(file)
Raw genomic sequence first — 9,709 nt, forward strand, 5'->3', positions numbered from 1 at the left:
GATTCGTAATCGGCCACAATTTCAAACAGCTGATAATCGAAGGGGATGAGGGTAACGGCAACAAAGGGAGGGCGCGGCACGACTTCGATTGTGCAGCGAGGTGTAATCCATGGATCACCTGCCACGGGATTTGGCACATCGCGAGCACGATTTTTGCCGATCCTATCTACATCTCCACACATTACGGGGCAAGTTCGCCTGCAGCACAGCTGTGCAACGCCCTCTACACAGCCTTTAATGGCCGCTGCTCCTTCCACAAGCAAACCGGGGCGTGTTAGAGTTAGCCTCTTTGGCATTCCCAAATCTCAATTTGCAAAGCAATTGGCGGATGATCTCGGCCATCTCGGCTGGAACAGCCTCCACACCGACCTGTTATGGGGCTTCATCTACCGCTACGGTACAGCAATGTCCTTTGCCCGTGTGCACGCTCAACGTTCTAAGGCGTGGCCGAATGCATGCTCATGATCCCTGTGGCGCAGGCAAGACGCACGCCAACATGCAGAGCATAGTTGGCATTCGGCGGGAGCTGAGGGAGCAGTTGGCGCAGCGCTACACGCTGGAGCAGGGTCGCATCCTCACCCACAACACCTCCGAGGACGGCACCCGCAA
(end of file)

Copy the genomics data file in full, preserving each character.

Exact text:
Raw genomic sequence first — 9,709 nt, forward strand, 5'->3', positions numbered from 1 at the left:
GATTCGTAATCGGCCACAATTTCAAACAGCTGATAATCGAAGGGGATGAGGGTAACGGCAACAAAGGGAGGGCGCGGCACGACTTCGATTGTGCAGCGAGGTGTAATCCATGGATCACCTGCCACGGGATTTGGCACATCGCGAGCACGATTTTTGCCGATCCTATCTACATCTCCACACATTACGGGGCAAGTTCGCCTGCAGCACAGCTGTGCAACGCCCTCTACACAGCCTTTAATGGCCGCTGCTCCTTCCACAAGCAAACCGGGGCGTGTTAGAGTTAGCCTCTTTGGCATTCCCAAATCTCAATTTGCAAAGCAATTGGCGGATGATCTCGGCCATCTCGGCTGGAACAGCCTCCACACCGACCTGTTATGGGGCTTCATCTACCGCTACGGTACAGCAATGTCCTTTGCCCGTGTGCACGCTCAACGTTCTAAGGCGTGGCCGAATGCATGCTCATGATCCCTGTGGCGCAGGCAAGACGCACGCCAACATGCAGAGCATAGTTGGCATTCGGCGGGAGCTGAGGGAGCAGTTGGCGCAGCGCTACACGCTGGAGCAGGGTCGCATCCTCACCCACAACACCTCCGAGGACGGCACCCGCAA